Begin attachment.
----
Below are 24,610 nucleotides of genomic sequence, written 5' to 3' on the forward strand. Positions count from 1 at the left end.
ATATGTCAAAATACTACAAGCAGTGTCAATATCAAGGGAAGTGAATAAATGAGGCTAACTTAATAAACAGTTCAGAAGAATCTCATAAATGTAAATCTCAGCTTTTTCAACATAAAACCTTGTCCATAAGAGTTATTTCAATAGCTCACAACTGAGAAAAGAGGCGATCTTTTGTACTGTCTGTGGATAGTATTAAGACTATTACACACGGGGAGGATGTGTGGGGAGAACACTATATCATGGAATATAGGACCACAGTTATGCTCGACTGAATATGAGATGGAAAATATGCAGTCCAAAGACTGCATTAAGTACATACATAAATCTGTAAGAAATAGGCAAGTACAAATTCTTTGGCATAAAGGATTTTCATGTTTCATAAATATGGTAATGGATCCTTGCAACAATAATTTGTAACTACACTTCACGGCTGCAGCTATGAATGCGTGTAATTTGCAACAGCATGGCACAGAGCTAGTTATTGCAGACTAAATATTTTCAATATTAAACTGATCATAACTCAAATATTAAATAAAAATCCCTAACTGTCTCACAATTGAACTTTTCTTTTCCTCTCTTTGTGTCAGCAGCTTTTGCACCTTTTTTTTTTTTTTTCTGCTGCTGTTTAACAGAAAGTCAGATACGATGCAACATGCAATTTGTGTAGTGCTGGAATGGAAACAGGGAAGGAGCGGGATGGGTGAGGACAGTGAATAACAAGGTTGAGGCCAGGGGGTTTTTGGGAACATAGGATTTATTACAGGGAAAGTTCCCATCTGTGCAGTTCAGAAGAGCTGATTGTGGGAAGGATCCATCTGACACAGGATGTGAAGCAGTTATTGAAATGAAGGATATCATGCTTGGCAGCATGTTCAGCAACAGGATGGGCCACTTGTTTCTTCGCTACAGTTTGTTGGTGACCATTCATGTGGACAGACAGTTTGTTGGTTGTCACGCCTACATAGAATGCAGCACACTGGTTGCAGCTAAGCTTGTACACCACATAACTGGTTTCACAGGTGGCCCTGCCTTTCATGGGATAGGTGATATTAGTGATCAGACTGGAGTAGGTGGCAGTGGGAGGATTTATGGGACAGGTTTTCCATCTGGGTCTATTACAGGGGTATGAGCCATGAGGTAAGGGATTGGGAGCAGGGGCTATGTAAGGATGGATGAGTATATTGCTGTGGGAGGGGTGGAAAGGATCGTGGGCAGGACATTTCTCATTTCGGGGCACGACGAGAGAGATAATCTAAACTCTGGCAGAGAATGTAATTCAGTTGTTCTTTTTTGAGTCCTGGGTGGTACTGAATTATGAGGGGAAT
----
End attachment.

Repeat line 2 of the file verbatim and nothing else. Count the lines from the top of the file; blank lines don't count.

ATATGTCAAAATACTACAAGCAGTGTCAATATCAAGGGAAGTGAATAAATGAGGCTAACTTAATAAACAGTTCAGAAGAATCTCATAAATGTAAATCTCAGCTTTTTCAACATAAAACCTTGTCCATAAGAGTTATTTCAATAGCTCACAACTGAGAAAAGAGGCGATCTTTTGTACTGTCTGTGGATAGTATTAAGACTATTACACACGGGGAGGATGTGTGGGGAGAACACTATATCATGGAATATAGGACCACAGTTATGCTCGACTGAATATGAGATGGAAAATATGCAGTCCAAAGACTGCATTAAGTACATACATAAATCTGTAAGAAATAGGCAAGTACAAATTCTTTGGCATAAAGGATTTTCATGTTTCATAAATATGGTAATGGATCCTTGCAACAATAATTTGTAACTACACTTCACGGCTGCAGCTATGAATGCGTGTAATTTGCAACAGCATGGCACAGAGCTAGTTATTGCAGACTAAATATTTTCAATATTAAACTGATCATAACTCAAATATTAAATAAAAATCCCTAACTGTCTCACAATTGAACTTTTCTTTTCCTCTCTTTGTGTCAGCAGCTTTTGCACCTTTTTTTTTTTTTTTCTGCTGCTGTTTAACAGAAAGTCAGATACGATGCAACATGCAATTTGTGTAGTGCTGGAATGGAAACAGGGAAGGAGCGGGATGGGTGAGGACAGTGAATAACAAGGTTGAGGCCAGGGGGTTTTTGGGAACATAGGATTTATTACAGGGAAAGTTCCCATCTGTGCAGTTCAGAAGAGCTGATTGTGGGAAGGATCCATCTGACACAGGATGTGAAGCAGTTATTGAAATGAAGGATATCATGCTTGGCAGCATGTTCAGCAACAGGATGGGCCACTTGTTTCTTCGCTACAGTTTGTTGGTGACCATTCATGTGGACAGACAGTTTGTTGGTTGTCACGCCTACATAGAATGCAGCACACTGGTTGCAGCTAAGCTTGTACACCACATAACTGGTTTCACAGGTGGCCCTGCCTTTCATGGGATAGGTGATATTAGTGATCAGACTGGAGTAGGTGGCAGTGGGAGGATTTATGGGACAGGTTTTCCATCTGGGTCTATTACAGGGGTATGAGCCATGAGGTAAGGGATTGGGAGCAGGGGCTATGTAAGGATGGATGAGTATATTGCTGTGGGAGGGGTGGAAAGGATCGTGGGCAGGACATTTCTCATTTCGGGGCACGACGAGAGAGATAATCTAAACTCTGGCAGAGAATGTAATTCAGTTGTTCTTTTTTGAGTCCTGGGTGGTACTGAATTATGAGGGGAAT